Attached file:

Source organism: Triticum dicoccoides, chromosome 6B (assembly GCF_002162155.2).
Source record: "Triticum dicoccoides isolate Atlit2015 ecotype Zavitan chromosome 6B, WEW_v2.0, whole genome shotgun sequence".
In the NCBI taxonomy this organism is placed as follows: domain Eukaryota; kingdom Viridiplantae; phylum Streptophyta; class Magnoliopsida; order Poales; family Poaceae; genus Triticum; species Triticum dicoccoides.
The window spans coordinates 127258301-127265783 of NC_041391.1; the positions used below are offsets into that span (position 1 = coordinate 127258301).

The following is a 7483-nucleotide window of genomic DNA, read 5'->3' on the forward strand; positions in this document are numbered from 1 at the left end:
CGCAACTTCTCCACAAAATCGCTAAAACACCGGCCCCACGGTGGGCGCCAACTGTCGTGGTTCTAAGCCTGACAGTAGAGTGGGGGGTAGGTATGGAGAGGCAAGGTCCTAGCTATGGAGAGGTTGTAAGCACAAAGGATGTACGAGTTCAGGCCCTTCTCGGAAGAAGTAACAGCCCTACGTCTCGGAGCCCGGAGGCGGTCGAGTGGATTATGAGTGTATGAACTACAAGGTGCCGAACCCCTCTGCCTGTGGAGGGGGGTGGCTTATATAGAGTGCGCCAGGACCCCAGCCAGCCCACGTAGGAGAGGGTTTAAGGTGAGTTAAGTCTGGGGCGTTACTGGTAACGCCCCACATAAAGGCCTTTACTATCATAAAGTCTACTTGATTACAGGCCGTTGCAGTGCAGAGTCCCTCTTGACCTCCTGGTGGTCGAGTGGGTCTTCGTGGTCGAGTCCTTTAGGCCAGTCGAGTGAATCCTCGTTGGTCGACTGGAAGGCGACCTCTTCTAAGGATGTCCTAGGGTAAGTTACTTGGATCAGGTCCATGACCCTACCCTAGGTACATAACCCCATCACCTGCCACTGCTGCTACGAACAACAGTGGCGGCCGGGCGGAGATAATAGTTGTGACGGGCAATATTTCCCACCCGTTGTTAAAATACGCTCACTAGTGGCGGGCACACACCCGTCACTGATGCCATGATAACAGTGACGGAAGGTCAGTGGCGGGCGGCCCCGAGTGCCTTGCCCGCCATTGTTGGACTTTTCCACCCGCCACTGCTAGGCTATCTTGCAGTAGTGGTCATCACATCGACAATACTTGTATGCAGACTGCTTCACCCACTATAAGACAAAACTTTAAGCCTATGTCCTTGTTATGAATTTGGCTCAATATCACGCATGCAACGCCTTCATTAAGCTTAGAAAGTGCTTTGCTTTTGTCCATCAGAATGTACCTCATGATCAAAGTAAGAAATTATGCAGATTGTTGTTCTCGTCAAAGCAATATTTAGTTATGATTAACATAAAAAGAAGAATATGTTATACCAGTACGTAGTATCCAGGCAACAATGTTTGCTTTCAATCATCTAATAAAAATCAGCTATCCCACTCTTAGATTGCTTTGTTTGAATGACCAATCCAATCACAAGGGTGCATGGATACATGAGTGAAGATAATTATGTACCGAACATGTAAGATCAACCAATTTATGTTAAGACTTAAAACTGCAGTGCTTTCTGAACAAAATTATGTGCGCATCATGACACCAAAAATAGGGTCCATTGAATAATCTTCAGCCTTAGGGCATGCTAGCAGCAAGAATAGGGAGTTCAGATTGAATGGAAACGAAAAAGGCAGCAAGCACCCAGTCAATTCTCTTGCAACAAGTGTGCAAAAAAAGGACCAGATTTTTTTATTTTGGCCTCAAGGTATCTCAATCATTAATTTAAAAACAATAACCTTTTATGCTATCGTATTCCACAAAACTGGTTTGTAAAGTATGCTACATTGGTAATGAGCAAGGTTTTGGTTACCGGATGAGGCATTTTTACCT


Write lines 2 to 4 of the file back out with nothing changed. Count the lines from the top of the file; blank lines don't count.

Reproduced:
Source record: "Triticum dicoccoides isolate Atlit2015 ecotype Zavitan chromosome 6B, WEW_v2.0, whole genome shotgun sequence".
In the NCBI taxonomy this organism is placed as follows: domain Eukaryota; kingdom Viridiplantae; phylum Streptophyta; class Magnoliopsida; order Poales; family Poaceae; genus Triticum; species Triticum dicoccoides.
The window spans coordinates 127258301-127265783 of NC_041391.1; the positions used below are offsets into that span (position 1 = coordinate 127258301).